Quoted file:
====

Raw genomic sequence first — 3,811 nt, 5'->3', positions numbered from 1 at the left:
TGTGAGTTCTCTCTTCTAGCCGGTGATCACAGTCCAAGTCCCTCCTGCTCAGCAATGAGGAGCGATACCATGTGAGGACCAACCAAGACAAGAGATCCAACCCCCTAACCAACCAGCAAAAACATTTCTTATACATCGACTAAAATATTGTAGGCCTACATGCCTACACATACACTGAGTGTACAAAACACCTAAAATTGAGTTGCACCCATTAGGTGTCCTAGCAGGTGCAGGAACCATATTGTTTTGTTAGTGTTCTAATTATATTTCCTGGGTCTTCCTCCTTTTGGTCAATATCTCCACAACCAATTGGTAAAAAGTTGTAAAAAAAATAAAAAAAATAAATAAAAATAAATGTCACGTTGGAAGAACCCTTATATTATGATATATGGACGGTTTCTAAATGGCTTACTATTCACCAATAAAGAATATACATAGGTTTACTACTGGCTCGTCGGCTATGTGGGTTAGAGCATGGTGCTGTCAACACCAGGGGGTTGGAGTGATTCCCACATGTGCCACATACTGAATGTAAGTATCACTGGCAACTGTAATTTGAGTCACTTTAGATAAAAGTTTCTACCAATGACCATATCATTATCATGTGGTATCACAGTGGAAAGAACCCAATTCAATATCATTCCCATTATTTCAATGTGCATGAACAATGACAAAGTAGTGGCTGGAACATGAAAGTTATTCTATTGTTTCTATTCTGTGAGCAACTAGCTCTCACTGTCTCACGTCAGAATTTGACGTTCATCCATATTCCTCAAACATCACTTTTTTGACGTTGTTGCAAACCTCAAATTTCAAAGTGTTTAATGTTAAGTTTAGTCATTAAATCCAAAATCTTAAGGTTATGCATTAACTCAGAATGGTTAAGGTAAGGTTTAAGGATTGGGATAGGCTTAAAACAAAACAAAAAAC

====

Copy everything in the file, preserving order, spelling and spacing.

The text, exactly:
Raw genomic sequence first — 3,811 nt, 5'->3', positions numbered from 1 at the left:
TGTGAGTTCTCTCTTCTAGCCGGTGATCACAGTCCAAGTCCCTCCTGCTCAGCAATGAGGAGCGATACCATGTGAGGACCAACCAAGACAAGAGATCCAACCCCCTAACCAACCAGCAAAAACATTTCTTATACATCGACTAAAATATTGTAGGCCTACATGCCTACACATACACTGAGTGTACAAAACACCTAAAATTGAGTTGCACCCATTAGGTGTCCTAGCAGGTGCAGGAACCATATTGTTTTGTTAGTGTTCTAATTATATTTCCTGGGTCTTCCTCCTTTTGGTCAATATCTCCACAACCAATTGGTAAAAAGTTGTAAAAAAAATAAAAAAAATAAATAAAAATAAATGTCACGTTGGAAGAACCCTTATATTATGATATATGGACGGTTTCTAAATGGCTTACTATTCACCAATAAAGAATATACATAGGTTTACTACTGGCTCGTCGGCTATGTGGGTTAGAGCATGGTGCTGTCAACACCAGGGGGTTGGAGTGATTCCCACATGTGCCACATACTGAATGTAAGTATCACTGGCAACTGTAATTTGAGTCACTTTAGATAAAAGTTTCTACCAATGACCATATCATTATCATGTGGTATCACAGTGGAAAGAACCCAATTCAATATCATTCCCATTATTTCAATGTGCATGAACAATGACAAAGTAGTGGCTGGAACATGAAAGTTATTCTATTGTTTCTATTCTGTGAGCAACTAGCTCTCACTGTCTCACGTCAGAATTTGACGTTCATCCATATTCCTCAAACATCACTTTTTTGACGTTGTTGCAAACCTCAAATTTCAAAGTGTTTAATGTTAAGTTTAGTCATTAAATCCAAAATCTTAAGGTTATGCATTAACTCAGAATGGTTAAGGTAAGGTTTAAGGATTGGGATAGGCTTAAAACAAAACAAAAAAC